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Energy sham redux



Published: Wed, July 20, 2005 @ 12:00 a.m.



Los Angeles Times: As President Bush pushes for a comprehensive energy policy before the August recess, Congress will be hard-pressed to reconcile divergent Senate and House versions of the huge energy bill. That the bill passed each chamber with healthy majorities is no indication of the plan's ultimate viability: Two previous attempts easily passed as well, only to stall in a House-Senate conference committee or on threat of a filibuster because of controversial elements in each version. The bill deserves the same fate this year in a conference committee.

Even if the bill finds its way to Bush's desk, the future of energy production and use in the U.S. will hardly brighten. Both versions continue to ignore the need for a comprehensive policy that embraces conservation and alternative energy exploration in addition to traditional energy sources, particularly coal. Both are also laden with pork.

The conference committee must overcome some difficult issues. The chief sticking point between the versions is over the gasoline additive MTBE. Embraced as a pollution reducer, it leached poisonously into groundwater supplies in California. The House seeks immunity from lawsuits for MTBE producers; the Senate doesn't provide it. The same standoff stalled a previous energy bill.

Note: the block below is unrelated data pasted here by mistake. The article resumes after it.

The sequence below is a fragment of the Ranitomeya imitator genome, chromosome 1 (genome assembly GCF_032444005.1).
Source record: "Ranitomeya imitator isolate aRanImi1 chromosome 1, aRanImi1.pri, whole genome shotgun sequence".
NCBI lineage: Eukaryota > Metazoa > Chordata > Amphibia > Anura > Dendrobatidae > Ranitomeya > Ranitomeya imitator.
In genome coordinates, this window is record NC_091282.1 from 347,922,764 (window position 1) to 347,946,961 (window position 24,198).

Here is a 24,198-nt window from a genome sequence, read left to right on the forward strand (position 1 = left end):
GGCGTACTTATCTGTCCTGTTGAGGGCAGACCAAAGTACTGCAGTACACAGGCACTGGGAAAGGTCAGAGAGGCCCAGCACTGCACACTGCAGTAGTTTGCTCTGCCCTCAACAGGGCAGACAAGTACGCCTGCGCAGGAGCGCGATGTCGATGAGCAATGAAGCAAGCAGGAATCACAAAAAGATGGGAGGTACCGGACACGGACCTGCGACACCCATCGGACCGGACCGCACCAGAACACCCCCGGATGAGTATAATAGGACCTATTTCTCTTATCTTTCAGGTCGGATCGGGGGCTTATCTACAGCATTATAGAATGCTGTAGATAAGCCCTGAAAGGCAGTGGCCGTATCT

This time around, the conference committee chairman, Rep. Joe Barton, R-Texas, has suggested he could take out the immunity provision. If so, the measure is much more likely to pass.

They're inclined to drill

Where there is consensus, unfortunately, it is for drilling before conserving. The Senate bill is more conservationist and environment-friendly than the House version, offering provisions to reduce oil demand and requiring utilities to increase their use of renewable energy. But both the Senate and House shirk measures with longer-term and broader effect, particularly increasing automobile fuel economy standards.

The Senate version is a little less porky than the House measure, but still contains lavish tax incentives that go primarily to the oil and gas industries. One tax break in the Senate bill would save oil and gas producers drilling in federal waters $100 million over 10 years. Both chambers encourage oil-drilling research, with the House granting $2 billion for that purpose over 10 years. Such giveaways to a fully mature and outrageously prosperous industry are egregious when juxtaposed with the first federal education budget cuts in a decade.

Despite an admonition by Bush that tax breaks for oil companies are unnecessary in a time of high gas prices, Congress seems intent on giveaways. The ideal fate for this energy bill, like its predecessors, is death by committee. Better no "energy policy" for another year than a sham.




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